In this week’s Western media highlights, Alina Polyakova explains in Foreign Policy why Vladimir Putin’s influence in Europe should neither be blamed on the EU nor taken lightly. And in the newest installment of her American Interest series of articles, Lilia Shevtsova notes that Western “pragmatists” often borrow their arguments directly from the Kremlin’s playbook. Meanwhile, in Russia, Novaya Gazeta published a must-read investigation into Boris Nemtsov’s murder. And Lev Gudkov, head of the Levada Center, analyzes the effects of the propaganda campaign in Russia.


Boris Nemtsov at the headquarters of Russia's Investigation Committee in 2013. Photo: Valery Sharifulin / TASS


From Russia

How Boris Nemtsov Was Killed

Novaya Gazeta

As we near the one-year anniversary of Boris Nemtsov’s assassination, Novaya Gazeta investigates the circumstances surrounding the opposition leader’s murder. The writers construct a meticulous timeline of the tragedy and explore possible motives behind the killing. Novaya Gazeta discounts the notion that Nemtsov’s assassination was a response to his comments about the Charlie Hebdo attacks; instead, the writers affirm that the killing was politically motivated—that it was carried out because he had led opposition marches, supported Ukraine, and offended the president of Russia. Who inspired the killers? Who ordered the murder? Why hasn’t the Federal Protective Service released videos of the attack? Novaya Gazeta asks the right questions in this timely—and important—piece.


Traces of Destruction: Why the Effects of Propaganda Will Be Felt for a Long Time

Lev Gudkov, 

In this write-up for, sociologist Lev Gudkov investigates how average Russians consume information and analyzes why the Kremlin’s propaganda has proven so effective. Gudkov observes that the Kremlin has built much of its political strategy around a “negative identity.” The Putin regime sets itself apart from the West and its “foreign agents” because, Gudkov believes, it does not have any solid grounding of its own. Ultimately, Gudkov argues that the Kremlin’s propaganda has proved effective because it is natural for people to turn to simple, authoritative storylines when faced with uncertainty. This propaganda’s effects are also widespread because the Russian populace is still suffering the consequences of having lived in the closed, paternalistic Soviet society, in which the state controlled perceptions of reality.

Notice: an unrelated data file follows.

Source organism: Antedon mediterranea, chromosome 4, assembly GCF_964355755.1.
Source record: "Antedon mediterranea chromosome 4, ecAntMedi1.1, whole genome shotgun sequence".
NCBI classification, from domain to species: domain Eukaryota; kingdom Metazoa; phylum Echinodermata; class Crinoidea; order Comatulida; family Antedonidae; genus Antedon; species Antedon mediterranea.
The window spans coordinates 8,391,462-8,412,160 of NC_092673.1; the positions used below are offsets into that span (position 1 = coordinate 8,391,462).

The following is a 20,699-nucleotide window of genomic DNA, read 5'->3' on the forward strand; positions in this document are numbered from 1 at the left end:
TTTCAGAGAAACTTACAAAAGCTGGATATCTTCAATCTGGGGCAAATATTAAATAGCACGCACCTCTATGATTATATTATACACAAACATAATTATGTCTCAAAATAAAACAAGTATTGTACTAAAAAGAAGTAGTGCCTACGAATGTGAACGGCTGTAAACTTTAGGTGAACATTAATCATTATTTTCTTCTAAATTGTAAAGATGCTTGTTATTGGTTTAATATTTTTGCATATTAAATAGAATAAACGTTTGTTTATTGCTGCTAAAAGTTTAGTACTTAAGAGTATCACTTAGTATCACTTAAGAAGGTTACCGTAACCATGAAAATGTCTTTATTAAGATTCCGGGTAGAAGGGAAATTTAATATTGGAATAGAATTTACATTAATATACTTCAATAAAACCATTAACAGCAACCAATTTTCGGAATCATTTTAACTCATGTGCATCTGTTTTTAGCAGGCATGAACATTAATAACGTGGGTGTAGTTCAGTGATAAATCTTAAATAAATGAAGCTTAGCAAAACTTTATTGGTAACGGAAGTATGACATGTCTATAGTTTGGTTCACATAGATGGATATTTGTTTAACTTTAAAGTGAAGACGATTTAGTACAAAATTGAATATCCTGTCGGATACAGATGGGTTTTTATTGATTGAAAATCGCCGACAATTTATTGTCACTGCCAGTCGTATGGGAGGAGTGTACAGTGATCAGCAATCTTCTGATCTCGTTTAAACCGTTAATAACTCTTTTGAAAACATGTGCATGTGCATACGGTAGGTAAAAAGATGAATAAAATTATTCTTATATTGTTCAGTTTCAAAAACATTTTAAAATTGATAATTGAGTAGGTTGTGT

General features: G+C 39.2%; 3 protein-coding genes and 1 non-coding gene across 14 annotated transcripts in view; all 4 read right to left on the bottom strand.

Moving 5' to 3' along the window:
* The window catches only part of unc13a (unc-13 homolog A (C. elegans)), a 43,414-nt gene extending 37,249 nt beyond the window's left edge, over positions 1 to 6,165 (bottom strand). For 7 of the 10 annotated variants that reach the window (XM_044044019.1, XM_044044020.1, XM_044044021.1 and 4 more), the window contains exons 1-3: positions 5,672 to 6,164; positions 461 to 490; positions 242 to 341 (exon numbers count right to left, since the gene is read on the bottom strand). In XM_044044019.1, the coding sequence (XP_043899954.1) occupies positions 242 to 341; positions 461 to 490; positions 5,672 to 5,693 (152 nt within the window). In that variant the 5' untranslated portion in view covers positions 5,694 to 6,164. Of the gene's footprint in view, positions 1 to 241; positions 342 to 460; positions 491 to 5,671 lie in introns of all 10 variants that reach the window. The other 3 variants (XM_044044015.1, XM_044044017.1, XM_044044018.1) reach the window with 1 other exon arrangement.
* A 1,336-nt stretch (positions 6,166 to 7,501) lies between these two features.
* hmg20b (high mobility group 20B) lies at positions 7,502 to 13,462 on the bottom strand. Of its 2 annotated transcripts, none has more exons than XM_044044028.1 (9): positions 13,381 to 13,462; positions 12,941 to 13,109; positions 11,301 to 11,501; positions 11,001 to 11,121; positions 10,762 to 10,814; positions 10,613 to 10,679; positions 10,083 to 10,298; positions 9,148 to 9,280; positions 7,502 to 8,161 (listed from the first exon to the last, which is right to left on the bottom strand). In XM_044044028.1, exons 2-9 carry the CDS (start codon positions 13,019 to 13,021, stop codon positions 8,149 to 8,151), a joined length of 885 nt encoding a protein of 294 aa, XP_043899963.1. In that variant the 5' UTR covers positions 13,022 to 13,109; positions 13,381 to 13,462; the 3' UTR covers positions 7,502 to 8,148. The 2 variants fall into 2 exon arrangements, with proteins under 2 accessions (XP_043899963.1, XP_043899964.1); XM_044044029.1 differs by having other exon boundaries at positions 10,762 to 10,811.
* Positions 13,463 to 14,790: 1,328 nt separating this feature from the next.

Houses and Roads Instead of Oil: How to Launch a Pipeline of Investment

Mikhail Dmitriev,

In this opinion piece for, Mikhail Dmitriev, head of the consulting firm New Economic Growth, writes that Russia can no longer depend on raw material production (e.g., oil and gas) for economic growth; instead, he says the government should invest in infrastructure. Dmitriev suggests a Keynesian approach to economic development and looks to U.S. president Franklin D. Roosevelt’s public works programs as an example. He also stresses the importance of strengthening property rights and streamlining financial rules and regulations, which, up to this point, have proven significant barriers to investment. Ultimately, if Russia were to follow these steps, Dmitriev is optimistic that its economy could experience growth 1.5%–2% higher than current trends and a 3.5%–4% increase in average wages—establishing Russia as a “high-income” country by 2030.


From the West

Why Europe Is Right to Fear Putin’s Useful Idiots

Alina Polyakova, Foreign Policy

In this piece for Foreign Policy, Alina Polyakova critiques Scott Radnitz’s recent essay, “Europe’s Extremists Aren’t Putin’s Fault.” She argues that Radnitz does not place enough emphasis on Putin’s role in European far-right politics. Polyakova writes that the West should be mindful of Putin’s “useful idiots” because they “vote for pro-Kremlin policies in the EU parliament” and even participate in “election observation missions” in Crimea and Ukraine. Putin’s influence abroad, Polyakova believes, should not be taken lightly.


Russia Calls the Shots

The Economist

In this editorial, analysts from The Economist dissect the ceasefire agreement that will soon take hold in Syria. The agreement, the writers argue, “meets all of Mr Putin’s diplomatic and military requirements. It confirms the survival of Mr Assad’s regime, potentially divides the rebels, puts Turkey on the back foot and panders to Western concerns.” According to the authors, the ceasefire represents a clear-cut victory for the Kremlin—in Syria, it seems, Putin is the one calling the shots.


The Western Pragmatists Explain Russia

Lilia Shevtsova, American Interest

In her latest essay for the American Interest, Russia expert Lilia Shevtsova takes on the Russian “pragmatists” who blame Russia’s misbehavior on its exclusion from NATO and NATO’s eastward expansion. Even if these factors were to blame for the current conflict, Shevtsova still believes that Russian inclusion would not have been a practical move in the 1990s, given NATO’s reform-minded membership requirements. Ultimately, Shevtsova places much of the blame for Russia’s aggression abroad on the Putin regime itself.


 This week's roundup was compiled by Daniel Frey.

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